There are, I'm sure, examples of this from throughout history, but it's escaping me at this moment. Nearly universally accepted good things that are looked poorly at by history. I'm sure I'd get there if I tried. Probably slavery existed in that slot at some time, although my knowledge is largely from a time when an Abolitionist Movement did exist, in varying degrees. Slavery also will certainly come across as far too strong a negative for what I'm saying.
I think the 20th Century vision of customer service that we're working with an building on is one of those things. I think companies, employees and customers as a group largely think the philosophy is sound and that different companies are working in varying ways to improve/perfect their techniques based on that philosophy, and that the vast majority of people feel that's correct and that companies are succeeding and failing at "customer service" based on how well they are able to adhere to that philosophy. Whatever that is exactly, is what I think generations down the line will view us with shame for. How society will move past it, I don't know.
It's not terrible in that same kind of way as slavery that one goes to war against. It creates jobs and feels, for the most part, like it makes people happy. So, people like it. Or like the idea anyway.
I think there's a cancer in the heart of it and people will one day come to the same realization.
But that's not a war I want to fight at this point. I just know that I need out.
Customer service is bad for me, most notably to my creativity. A lot of that is due to being worn out from being an introvert interacting with people all day, or at least a substantial portion. It's not just that, though.
Decades ago now, I worked for 7-Eleven. At that time, a plurality of the customers, or close it enough that it felt that way, were of the belief that they had to have any alcoholic beverages bagged when they left the store. So, nearly any time I would offer a bag, they'd get cross and explain to me in the most condescending way possible that I was required by law to bag their alcohol. I explained in my politest customer service tone that it had been explained to me that the law they were referring to had been repealed, but I would be happy to bag their drinks.
This, the very spiel I was provided by my employer and which caused them no difficulty, would inevitably still lead to an argument.
Over fucking nothing.
Knuckledragger Jones had to be "right" to a person who he had power over, because he was spending $5 on Miller Lite and would do everything short of crapping himself to make a point that he got to win this argument.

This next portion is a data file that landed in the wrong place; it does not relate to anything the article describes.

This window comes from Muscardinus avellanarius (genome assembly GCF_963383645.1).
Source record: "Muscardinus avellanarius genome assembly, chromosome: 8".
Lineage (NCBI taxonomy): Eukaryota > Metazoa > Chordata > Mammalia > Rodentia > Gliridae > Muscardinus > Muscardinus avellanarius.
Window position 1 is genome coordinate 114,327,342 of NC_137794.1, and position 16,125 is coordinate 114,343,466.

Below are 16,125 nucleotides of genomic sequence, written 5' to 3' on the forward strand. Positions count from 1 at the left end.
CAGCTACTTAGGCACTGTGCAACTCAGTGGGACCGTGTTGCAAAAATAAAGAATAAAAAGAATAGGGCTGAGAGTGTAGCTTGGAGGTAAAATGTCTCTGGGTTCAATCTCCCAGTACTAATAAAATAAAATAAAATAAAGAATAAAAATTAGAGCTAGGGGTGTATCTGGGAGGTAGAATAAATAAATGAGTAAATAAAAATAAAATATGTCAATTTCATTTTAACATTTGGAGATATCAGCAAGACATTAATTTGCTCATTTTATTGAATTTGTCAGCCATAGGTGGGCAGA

Over fucking nothing. Just shut your ignorant piehole and take the fucking bag you've already been offered.
The arguments, of course, had the opposite effect of what they might seem intended to achieve. Despite living in Washington State, which still had some of the most regressive post-Prohibition liquor laws in the country until very, very recently, the end result of these many, many conversations is that I came to believe there not only wasn't currently such a law, but that there indeed never had been such a law in Washington, that it was one of many legal urban legends that go around, sometimes, of course, bolstered by police who can use such beliefs to their advantage often enough.
The facts in the case of any laws that did or didn't exist are irrelevant, though, of course. What matters is that these many years later, if I came across a story about someone being beaten to death with a tire iron for making that argument, some part of my brain would smile, knowing deep down that kind of sociopath might really have that coming.
The worst part, though, is how much of all customer service interactions are a form of that exchange. People using other human beings to piss on to mark the small amount of power they have in the universe by forcing someone else to concede at least the possibility that they're right about a subject they are absolutely wrong about in order that person can continue to have food and shelter.
Moving back to Seattle, I jumped the gun in taking a position doing work that should have been perfect, under circumstances that weren't, so I had to move back to helping customers.
Now, I'm in the rather frustrating position of doing too well at a job that I feel is not doing what I want with my life.
I need to find a way to use this opportunity to find the thing that really will work for me, while I can wait and turn down the things that wouldn't work.
I just need to settle myself and be sure what that is.